[Dr. Ruderman] got his Veterinary Technician license in 1975 and earned his B.Sc. in Zoology in 1976. While at Ohio State he lived over an animal hospital working full time and going to school part-time. Veterinary school took Dr. Ruderman even farther from home – Milan, Italy. Not only did he move to Italy but he also had to learn to speak, read, and write the language first. Many are surprised to find a Jewish veterinarian fluent in Italian! Six years in Italy also gave him a appreciation for Italian wines.
Some of his hobbies, just like his medicine find origins in the East: Bonsai, collecting Japanese swords and sword fittings, fishing, and target shooting.
And you shall have a designated place outside the camp, so that you can go out there [for use as an outhouse]. And you shall keep a shovel in addition to your weapons; and it shall be, when you sit down outside [to relieve yourself], you shall dig with it, and you shall return and cover your excrement. For the L-rd, your G‑d, goes along in the midst of your camp, to rescue you and to deliver your enemies before you. [Therefore,] your camp shall be holy, so that He should not see anything unseemly among you and would turn away from you. Deuteronomy 23:13-15
Cleanliness is an important concept in Judaism, and I recently had an eye-opening experience with barrel cleaning. Go to any Internet gun forum, and you’ll find that if you ask “how should I clean my barrel?” you will get a different answer from every person. The advice that has always appealed to me most, however, is to use the least abrasive techniques so long as accuracy does not suffer.
High Power center fire barrel cleaning is another story, because copper jacketed bullets will schmear copper in the rifling, and there is heavier carbon fouling. After every few matches, my cleaning practice was to first run a few patches of carbon solvent through the barrel. Then I had the idea of inserting a foam ear plug into the muzzle, and from the chamber end, filling the entire barrel with copper solvent, and letting it soak for 15 minutes. I’d pull out the plug, and all kinds of blue (ammonia dissolves copper into a blue liquid) and black gunk would spill out. I followed this routine for 1500 rounds on my AR-15 barrel, and it kept hammering out master and high master scores! Why change?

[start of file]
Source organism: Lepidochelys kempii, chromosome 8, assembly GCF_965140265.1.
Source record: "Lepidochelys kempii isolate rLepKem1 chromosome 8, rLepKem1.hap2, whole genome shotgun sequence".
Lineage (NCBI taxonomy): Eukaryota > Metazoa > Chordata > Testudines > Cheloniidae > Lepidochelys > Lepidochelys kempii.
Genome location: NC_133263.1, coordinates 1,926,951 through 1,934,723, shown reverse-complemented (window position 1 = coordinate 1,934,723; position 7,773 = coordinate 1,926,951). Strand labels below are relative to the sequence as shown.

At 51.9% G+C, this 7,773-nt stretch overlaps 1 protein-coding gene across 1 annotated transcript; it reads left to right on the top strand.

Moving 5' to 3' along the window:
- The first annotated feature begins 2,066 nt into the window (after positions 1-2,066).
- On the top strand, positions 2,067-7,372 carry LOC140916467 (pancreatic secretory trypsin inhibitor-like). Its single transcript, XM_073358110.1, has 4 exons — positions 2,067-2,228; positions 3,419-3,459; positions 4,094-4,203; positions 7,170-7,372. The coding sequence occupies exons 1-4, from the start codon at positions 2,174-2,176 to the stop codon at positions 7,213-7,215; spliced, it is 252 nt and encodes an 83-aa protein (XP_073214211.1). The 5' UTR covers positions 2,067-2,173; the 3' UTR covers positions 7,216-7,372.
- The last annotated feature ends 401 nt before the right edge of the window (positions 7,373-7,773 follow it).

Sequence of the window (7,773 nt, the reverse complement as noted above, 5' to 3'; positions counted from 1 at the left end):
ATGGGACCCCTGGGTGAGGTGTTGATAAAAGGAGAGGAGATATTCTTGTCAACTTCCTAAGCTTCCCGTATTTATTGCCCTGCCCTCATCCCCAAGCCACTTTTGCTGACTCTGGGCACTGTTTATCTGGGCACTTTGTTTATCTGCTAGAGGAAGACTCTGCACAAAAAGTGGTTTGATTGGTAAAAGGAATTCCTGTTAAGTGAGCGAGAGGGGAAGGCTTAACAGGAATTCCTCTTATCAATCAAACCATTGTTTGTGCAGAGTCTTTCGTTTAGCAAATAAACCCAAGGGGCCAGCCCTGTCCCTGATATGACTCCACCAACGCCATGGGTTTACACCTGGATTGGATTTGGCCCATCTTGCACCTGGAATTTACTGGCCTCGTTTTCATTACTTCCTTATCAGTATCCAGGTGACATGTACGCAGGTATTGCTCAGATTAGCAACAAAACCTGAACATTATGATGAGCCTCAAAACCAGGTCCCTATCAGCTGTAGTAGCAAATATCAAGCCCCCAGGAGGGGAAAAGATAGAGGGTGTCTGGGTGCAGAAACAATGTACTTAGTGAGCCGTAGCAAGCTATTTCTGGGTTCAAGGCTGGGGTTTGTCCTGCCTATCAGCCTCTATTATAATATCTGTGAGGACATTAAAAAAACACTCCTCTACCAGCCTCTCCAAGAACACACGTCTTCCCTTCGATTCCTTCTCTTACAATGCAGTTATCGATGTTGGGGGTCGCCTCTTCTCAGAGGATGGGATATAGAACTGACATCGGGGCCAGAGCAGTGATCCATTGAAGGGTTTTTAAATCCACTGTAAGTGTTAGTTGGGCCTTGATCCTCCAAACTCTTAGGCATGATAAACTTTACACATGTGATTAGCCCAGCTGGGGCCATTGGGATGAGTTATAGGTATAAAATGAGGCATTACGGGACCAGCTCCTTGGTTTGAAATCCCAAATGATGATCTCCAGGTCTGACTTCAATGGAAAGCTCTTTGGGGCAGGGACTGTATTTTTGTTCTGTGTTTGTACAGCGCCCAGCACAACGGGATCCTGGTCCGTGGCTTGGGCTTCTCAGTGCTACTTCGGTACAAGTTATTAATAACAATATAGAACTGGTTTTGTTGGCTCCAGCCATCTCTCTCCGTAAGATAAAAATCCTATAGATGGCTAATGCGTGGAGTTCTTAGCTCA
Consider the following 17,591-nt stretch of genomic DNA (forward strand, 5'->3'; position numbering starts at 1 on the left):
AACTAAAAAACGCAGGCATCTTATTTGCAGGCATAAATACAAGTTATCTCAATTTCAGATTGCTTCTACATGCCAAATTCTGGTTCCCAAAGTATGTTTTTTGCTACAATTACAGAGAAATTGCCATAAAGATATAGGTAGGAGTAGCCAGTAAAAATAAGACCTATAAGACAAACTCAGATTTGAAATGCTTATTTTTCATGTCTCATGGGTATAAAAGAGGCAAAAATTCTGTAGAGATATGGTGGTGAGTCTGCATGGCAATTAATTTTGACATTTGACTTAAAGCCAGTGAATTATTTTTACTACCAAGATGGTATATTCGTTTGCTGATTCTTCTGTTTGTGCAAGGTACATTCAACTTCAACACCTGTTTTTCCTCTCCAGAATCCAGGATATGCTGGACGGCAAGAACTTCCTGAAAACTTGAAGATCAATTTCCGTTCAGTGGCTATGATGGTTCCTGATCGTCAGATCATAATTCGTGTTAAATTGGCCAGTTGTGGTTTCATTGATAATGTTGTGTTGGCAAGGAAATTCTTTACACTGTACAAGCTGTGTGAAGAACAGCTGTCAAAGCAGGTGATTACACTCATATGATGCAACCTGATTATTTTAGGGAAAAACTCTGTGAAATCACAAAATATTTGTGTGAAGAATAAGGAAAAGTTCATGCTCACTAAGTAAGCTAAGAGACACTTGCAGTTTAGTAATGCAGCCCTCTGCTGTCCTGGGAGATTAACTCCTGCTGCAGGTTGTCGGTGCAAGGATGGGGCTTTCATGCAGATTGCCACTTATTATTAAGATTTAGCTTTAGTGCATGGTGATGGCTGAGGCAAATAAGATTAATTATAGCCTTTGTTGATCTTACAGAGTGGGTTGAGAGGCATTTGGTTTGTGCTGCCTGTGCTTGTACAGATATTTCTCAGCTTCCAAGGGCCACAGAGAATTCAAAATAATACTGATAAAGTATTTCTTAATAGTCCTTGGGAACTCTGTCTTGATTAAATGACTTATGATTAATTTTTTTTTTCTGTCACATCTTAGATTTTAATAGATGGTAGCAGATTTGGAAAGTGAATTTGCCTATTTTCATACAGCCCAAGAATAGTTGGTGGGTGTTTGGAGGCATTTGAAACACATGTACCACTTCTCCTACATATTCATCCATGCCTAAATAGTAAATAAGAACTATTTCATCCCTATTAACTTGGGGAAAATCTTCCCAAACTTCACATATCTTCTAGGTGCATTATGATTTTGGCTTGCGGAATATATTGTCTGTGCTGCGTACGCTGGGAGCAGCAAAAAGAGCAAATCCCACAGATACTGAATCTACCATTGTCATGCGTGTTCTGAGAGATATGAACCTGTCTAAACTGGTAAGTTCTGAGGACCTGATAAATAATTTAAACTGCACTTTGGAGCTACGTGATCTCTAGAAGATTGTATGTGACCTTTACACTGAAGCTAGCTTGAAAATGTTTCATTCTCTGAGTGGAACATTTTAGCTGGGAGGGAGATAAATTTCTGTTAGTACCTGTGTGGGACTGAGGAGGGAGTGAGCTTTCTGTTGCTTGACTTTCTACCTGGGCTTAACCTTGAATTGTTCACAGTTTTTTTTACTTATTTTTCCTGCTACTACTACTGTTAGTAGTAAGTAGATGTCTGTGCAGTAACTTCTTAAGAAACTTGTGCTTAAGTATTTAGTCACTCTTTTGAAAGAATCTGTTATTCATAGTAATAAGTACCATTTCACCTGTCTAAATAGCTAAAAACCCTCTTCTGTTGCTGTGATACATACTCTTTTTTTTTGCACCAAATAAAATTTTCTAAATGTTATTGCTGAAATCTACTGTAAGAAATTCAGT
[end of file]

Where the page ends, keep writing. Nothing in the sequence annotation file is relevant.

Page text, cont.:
Then, slowly but surely, my scores started dropping. Suddenly, I found I could not shoot master scores, with wild off-call 7s and 6s showing up on my targets. And my zero seemed to keep moving. Oy veh!
At first, I thought it could be (a) the recent switch I’d made in bullets, (b) that the barrel had met an early end in its life, or (c) something was off with my technique. A little experimentation disproved (a), and using my lower with a .22LR upper disproved (c). That left me very concerned that the problem was the barrel. 1500 rounds was a little early for a barrel to die.
I had a talk with some fellow club shooters, and within seconds they diagnosed the problem. Each exhibited shock when they learned I had never put a brass brush to my bore in over 1500 rounds. Apparently, it was common knowledge that an AR-15 barrel needs to be subjected to a brass brush and JB Bore Paste (a very mild abrasive cleaner) every few hundred rounds!
Sure enough, after a good scrubbing, my barrel can group again! At a recent match, despite my zeros being totally off I almost shot a Master score again, and now have my zeros back for next time. No wild sixes and sevens! Mazal tov!
Aside from the JB Bore paste tip, I also got advice on which solvents to use after each match. I purchased some and am happy that many modern solvents are much less toxic and odorous than solvents I’ve used in the past. I’ll report back on the success of my new cleaning techniques in a few thousand rounds.